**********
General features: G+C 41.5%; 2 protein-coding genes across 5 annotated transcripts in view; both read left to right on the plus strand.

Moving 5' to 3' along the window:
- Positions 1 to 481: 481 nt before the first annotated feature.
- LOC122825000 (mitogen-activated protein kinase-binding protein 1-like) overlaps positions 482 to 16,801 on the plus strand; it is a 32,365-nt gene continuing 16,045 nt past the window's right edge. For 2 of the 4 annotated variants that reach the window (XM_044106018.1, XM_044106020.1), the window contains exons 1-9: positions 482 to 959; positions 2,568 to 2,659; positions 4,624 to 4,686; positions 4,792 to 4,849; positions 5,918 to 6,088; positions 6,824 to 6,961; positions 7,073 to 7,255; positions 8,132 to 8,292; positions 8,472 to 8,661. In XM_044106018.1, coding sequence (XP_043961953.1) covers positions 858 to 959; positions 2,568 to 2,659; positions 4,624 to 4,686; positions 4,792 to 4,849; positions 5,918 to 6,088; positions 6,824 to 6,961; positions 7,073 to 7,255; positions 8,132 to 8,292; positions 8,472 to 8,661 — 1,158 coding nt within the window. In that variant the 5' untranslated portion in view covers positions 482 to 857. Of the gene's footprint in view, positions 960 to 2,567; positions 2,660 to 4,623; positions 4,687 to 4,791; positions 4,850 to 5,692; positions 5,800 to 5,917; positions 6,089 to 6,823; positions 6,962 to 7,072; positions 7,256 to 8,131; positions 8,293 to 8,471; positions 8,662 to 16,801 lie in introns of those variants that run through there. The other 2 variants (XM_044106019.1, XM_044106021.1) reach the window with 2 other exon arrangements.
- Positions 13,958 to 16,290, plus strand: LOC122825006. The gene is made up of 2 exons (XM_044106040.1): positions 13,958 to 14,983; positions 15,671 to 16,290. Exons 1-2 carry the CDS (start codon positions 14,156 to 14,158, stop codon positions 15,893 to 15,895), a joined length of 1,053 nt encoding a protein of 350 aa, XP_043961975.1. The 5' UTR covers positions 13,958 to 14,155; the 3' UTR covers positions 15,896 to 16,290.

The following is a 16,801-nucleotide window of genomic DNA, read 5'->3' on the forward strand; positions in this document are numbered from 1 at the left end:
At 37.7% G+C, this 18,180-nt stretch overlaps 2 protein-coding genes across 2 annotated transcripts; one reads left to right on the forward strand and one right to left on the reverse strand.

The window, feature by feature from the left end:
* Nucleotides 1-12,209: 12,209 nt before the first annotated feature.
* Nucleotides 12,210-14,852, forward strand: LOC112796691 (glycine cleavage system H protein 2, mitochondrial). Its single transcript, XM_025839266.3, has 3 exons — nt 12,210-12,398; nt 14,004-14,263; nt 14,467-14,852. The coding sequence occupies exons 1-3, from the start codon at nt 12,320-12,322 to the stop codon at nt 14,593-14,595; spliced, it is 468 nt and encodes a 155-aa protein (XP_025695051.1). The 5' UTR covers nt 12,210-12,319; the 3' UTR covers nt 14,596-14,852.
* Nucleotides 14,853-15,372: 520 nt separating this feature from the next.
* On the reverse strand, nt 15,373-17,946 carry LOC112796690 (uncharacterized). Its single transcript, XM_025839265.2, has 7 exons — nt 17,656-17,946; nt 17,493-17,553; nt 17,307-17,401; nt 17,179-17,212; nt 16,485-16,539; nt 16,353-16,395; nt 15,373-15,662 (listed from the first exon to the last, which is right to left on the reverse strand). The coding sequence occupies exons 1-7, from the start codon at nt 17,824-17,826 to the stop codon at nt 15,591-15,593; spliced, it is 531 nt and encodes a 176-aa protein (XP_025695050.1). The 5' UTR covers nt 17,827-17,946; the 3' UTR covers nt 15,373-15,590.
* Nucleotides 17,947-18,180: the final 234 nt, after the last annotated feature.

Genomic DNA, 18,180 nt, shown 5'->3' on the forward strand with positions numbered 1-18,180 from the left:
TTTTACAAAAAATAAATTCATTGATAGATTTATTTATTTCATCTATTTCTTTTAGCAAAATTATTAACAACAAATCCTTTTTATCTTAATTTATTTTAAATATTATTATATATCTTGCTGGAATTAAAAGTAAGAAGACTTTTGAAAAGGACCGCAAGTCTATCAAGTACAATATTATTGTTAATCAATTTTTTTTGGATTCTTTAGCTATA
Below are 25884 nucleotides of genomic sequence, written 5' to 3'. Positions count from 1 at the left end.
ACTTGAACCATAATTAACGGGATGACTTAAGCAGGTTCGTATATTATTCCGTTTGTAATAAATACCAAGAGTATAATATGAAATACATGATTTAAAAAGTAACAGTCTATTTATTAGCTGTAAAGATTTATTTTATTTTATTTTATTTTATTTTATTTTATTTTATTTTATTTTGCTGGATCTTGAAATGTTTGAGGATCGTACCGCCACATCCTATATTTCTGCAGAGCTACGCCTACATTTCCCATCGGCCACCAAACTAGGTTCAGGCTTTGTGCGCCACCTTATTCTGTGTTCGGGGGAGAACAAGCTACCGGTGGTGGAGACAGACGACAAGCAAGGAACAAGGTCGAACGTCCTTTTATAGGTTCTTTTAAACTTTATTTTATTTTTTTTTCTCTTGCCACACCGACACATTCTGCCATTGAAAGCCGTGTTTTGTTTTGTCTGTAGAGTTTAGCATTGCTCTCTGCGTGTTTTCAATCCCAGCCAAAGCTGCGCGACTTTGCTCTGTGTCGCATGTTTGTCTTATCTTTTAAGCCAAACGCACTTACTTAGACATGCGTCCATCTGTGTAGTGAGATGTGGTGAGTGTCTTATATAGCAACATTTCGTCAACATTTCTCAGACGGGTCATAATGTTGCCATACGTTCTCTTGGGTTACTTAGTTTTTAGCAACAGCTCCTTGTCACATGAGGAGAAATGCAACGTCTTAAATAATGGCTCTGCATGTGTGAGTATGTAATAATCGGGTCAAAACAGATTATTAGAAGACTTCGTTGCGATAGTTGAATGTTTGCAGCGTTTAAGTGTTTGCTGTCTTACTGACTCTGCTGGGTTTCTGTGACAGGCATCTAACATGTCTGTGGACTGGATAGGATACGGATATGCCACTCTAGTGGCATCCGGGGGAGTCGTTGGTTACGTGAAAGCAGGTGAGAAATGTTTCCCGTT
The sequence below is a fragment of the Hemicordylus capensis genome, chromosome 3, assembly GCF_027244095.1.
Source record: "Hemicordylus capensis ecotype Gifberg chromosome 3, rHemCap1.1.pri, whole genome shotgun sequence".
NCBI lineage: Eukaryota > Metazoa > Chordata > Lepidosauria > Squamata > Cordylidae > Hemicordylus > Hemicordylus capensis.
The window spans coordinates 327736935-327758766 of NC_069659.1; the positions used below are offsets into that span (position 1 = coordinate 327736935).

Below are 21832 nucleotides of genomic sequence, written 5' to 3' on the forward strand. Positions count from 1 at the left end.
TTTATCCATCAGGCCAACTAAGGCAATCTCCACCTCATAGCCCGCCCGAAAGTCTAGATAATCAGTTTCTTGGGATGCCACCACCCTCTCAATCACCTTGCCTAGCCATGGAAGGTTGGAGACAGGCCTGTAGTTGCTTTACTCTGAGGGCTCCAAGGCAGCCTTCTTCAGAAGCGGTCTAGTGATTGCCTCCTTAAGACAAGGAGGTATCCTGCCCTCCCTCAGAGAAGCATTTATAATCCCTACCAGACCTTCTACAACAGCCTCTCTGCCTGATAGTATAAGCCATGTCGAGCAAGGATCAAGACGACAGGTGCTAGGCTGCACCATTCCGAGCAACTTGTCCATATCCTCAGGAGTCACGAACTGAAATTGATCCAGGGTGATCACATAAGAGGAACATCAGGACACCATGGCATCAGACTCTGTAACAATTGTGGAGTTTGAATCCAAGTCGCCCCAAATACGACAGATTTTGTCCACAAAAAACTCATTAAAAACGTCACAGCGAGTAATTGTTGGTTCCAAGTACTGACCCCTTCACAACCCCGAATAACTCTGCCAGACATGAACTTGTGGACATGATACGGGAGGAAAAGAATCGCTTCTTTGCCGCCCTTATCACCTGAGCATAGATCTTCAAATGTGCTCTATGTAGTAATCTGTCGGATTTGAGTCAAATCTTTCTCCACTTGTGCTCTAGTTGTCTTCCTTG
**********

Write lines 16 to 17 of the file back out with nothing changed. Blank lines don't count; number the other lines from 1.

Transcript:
Below are 25884 nucleotides of genomic sequence, written 5' to 3'. Positions count from 1 at the left end.
ACTTGAACCATAATTAACGGGATGACTTAAGCAGGTTCGTATATTATTCCGTTTGTAATAAATACCAAGAGTATAATATGAAATACATGATTTAAAAAGTAACAGTCTATTTATTAGCTGTAAAGATTTATTTTATTTTATTTTATTTTATTTTATTTTATTTTATTTTATTTTGCTGGATCTTGAAATGTTTGAGGATCGTACCGCCACATCCTATATTTCTGCAGAGCTACGCCTACATTTCCCATCGGCCACCAAACTAGGTTCAGGCTTTGTGCGCCACCTTATTCTGTGTTCGGGGGAGAACAAGCTACCGGTGGTGGAGACAGACGACAAGCAAGGAACAAGGTCGAACGTCCTTTTATAGGTTCTTTTAAACTTTATTTTATTTTTTTTTCTCTTGCCACACCGACACATTCTGCCATTGAAAGCCGTGTTTTGTTTTGTCTGTAGAGTTTAGCATTGCTCTCTGCGTGTTTTCAATCCCAGCCAAAGCTGCGCGACTTTGCTCTGTGTCGCATGTTTGTCTTATCTTTTAAGCCAAACGCACTTACTTAGACATGCGTCCATCTGTGTAGTGAGATGTGGTGAGTGTCTTATATAGCAACATTTCGTCAACATTTCTCAGACGGGTCATAATGTTGCCATACGTTCTCTTGGGTTACTTAGTTTTTAGCAACAGCTCCTTGTCACATGAGGAGAAATGCAACGTCTTAAATAATGGCTCTGCATGTGTGAGTATGTAATAATCGGGTCAAAACAGATTATTAGAAGACTTCGTTGCGATAGTTGAATGTTTGCAGCGTTTAAGTGTTTGCTGTCTTACTGACTCTGCTGGGTTTCTGTGACAGGCATCTAACATGTCTGTGGACTGGATAGGATACGGATATGCCACTCTAGTGGCATCCGGGGGAGTCGTTGGTTACGTGAAAGCAGGTGAGAAATGTTTCCCGTT